A, parasagittal view of a group of Bergmann glial cells filled with Neurobiotin as a result of the whole-cell recording of one cell at the centre of the group. Glial somata are arranged near Purkinje cell somata, which are also visible under Nomarski optics. The radial glial fibres project to the surface of the folium where they form end-foot specializations (out of the focal plane). POL, Purkinje cell layer; ML, molecular layer. Scale bar, 25 μM. B, simultaneous whole-cell voltage-clamp recordings from two electrically coupled Bergmann glia. The top panel shows the currents resulting from a series of voltage jumps in one of the cells (Vh=−111 mV to +29 mV in 10 mV steps, from an initial Vh of −81 mV), while the bottom panel shows the resulting currents recorded in a nearby coupled cell (also at a Vh of −81 mV). The recordings were made using a potassium-Mops pipette solution (see Methods). The apparent coupling conductance was 3 nS.

RESULTS

Identification and electrical properties of Bergmann glial cells in slices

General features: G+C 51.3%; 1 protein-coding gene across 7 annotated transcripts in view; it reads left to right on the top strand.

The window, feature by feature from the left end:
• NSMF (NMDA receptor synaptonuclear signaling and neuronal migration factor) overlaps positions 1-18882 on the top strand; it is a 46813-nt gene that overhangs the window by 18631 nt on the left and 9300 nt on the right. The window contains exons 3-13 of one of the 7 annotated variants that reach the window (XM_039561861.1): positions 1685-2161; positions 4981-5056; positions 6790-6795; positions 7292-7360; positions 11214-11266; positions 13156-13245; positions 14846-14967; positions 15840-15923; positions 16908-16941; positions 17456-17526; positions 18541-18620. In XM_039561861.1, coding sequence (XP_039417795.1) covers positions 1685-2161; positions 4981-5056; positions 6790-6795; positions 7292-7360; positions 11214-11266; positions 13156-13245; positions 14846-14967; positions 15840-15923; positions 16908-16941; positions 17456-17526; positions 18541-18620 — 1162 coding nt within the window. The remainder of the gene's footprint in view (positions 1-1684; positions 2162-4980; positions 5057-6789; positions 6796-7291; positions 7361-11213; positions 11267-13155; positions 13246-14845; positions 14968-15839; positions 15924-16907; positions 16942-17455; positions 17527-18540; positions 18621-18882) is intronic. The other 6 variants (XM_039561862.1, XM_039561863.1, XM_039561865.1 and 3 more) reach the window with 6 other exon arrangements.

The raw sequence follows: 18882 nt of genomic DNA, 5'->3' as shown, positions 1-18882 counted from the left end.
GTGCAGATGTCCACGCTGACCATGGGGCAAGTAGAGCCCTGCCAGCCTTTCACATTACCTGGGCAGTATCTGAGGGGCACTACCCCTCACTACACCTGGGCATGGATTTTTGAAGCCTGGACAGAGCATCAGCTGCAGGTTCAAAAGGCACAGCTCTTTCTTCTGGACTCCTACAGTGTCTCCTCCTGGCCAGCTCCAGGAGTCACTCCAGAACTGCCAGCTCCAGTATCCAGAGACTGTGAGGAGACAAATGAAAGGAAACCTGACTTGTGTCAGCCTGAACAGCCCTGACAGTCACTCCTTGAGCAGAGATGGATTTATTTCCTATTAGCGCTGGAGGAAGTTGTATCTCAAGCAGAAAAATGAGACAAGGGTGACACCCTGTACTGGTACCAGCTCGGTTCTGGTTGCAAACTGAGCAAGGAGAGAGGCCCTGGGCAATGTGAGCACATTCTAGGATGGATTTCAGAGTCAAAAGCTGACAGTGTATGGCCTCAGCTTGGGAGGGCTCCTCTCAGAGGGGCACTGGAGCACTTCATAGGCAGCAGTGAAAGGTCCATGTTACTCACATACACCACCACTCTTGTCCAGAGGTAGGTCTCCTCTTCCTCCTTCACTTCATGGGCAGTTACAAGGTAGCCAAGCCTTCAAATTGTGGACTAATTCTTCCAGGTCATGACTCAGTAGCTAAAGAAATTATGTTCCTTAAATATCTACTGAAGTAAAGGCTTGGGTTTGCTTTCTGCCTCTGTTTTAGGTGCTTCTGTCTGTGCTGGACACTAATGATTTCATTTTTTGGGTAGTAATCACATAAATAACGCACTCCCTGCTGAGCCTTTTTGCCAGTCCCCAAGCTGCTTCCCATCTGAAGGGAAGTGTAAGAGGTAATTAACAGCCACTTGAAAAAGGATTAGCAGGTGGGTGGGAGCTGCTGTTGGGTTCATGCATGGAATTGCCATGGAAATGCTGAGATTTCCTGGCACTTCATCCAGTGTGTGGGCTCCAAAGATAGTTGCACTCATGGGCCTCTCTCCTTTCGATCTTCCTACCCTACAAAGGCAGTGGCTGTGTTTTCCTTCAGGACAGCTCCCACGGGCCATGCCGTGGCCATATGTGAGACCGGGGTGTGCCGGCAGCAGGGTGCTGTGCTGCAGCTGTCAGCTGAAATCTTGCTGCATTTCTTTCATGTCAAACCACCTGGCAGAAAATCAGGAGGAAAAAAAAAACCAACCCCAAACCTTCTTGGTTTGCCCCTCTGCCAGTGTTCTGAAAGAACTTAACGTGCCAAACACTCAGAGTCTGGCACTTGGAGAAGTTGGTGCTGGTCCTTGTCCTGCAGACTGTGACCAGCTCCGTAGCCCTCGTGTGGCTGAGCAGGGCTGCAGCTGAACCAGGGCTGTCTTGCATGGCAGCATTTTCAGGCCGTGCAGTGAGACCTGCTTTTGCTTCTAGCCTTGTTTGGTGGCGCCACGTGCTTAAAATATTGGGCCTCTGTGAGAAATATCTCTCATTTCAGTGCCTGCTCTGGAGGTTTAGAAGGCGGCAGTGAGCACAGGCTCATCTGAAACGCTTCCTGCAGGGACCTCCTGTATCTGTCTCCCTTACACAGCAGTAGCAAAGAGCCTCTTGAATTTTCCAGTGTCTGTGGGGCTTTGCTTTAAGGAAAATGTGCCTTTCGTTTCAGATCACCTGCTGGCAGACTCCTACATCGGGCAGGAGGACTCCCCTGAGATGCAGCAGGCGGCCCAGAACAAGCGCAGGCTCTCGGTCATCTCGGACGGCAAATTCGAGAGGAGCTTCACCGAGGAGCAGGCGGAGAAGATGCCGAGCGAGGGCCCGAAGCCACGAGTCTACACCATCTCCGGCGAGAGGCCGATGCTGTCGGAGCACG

Experiments were performed using 300 μM coronal cerebellar slices from 15- to 22-day-old rats. This slice orientation preserves parallel fibres which run in the plane of the slice, perpendicular to the surviving Purkinje neurones (i.e. whose dendrites were not cut during slicing) and their associated Bergmann glia. Bergmann glial cells were identified by the location of their soma between the Purkinje cell and molecular layers and, once recorded, by their low input resistance, apparently linear membrane currents and the absence of spontaneous synaptic currents. When recorded with a potassium-based (potassium–Mops) internal solution, the Bergmann glia had resting membrane potentials of −82 ± 6 mV (n= 12; cf. a nominal potassium equilibrium potential (EK) of −96 mV) and an input resistance of 70 ± 38 MΩ (n= 13). The input resistance was measured without series resistance compensation.